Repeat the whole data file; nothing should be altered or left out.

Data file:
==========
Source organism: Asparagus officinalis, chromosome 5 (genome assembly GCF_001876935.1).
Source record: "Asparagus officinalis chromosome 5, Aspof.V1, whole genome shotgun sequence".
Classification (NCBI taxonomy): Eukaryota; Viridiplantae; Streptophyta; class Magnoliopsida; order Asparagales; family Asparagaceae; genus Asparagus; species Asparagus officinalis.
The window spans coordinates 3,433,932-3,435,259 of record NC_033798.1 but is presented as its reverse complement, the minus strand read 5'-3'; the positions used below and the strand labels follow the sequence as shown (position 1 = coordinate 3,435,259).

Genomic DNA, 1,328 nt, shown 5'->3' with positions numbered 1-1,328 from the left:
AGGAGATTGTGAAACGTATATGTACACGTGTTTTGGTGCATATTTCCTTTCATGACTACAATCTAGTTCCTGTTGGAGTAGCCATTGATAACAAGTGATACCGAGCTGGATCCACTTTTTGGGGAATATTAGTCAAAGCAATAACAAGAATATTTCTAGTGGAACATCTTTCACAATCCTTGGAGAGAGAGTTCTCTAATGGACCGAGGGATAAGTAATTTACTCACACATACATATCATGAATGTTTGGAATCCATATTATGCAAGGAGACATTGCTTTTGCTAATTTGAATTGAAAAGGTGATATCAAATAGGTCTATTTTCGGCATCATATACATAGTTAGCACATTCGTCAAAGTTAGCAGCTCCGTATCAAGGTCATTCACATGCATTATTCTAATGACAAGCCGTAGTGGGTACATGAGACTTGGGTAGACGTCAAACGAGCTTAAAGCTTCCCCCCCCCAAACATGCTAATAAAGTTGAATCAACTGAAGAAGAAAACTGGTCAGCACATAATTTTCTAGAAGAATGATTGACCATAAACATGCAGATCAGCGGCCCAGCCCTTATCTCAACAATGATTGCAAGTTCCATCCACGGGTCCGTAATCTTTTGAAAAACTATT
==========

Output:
Source organism: Asparagus officinalis, chromosome 5 (genome assembly GCF_001876935.1).
Source record: "Asparagus officinalis chromosome 5, Aspof.V1, whole genome shotgun sequence".
Classification (NCBI taxonomy): Eukaryota; Viridiplantae; Streptophyta; class Magnoliopsida; order Asparagales; family Asparagaceae; genus Asparagus; species Asparagus officinalis.
The window spans coordinates 3,433,932-3,435,259 of record NC_033798.1 but is presented as its reverse complement, the minus strand read 5'-3'; the positions used below and the strand labels follow the sequence as shown (position 1 = coordinate 3,435,259).

Genomic DNA, 1,328 nt, shown 5'->3' with positions numbered 1-1,328 from the left:
AGGAGATTGTGAAACGTATATGTACACGTGTTTTGGTGCATATTTCCTTTCATGACTACAATCTAGTTCCTGTTGGAGTAGCCATTGATAACAAGTGATACCGAGCTGGATCCACTTTTTGGGGAATATTAGTCAAAGCAATAACAAGAATATTTCTAGTGGAACATCTTTCACAATCCTTGGAGAGAGAGTTCTCTAATGGACCGAGGGATAAGTAATTTACTCACACATACATATCATGAATGTTTGGAATCCATATTATGCAAGGAGACATTGCTTTTGCTAATTTGAATTGAAAAGGTGATATCAAATAGGTCTATTTTCGGCATCATATACATAGTTAGCACATTCGTCAAAGTTAGCAGCTCCGTATCAAGGTCATTCACATGCATTATTCTAATGACAAGCCGTAGTGGGTACATGAGACTTGGGTAGACGTCAAACGAGCTTAAAGCTTCCCCCCCCCAAACATGCTAATAAAGTTGAATCAACTGAAGAAGAAAACTGGTCAGCACATAATTTTCTAGAAGAATGATTGACCATAAACATGCAGATCAGCGGCCCAGCCCTTATCTCAACAATGATTGCAAGTTCCATCCACGGGTCCGTAATCTTTTGAAAAACTATT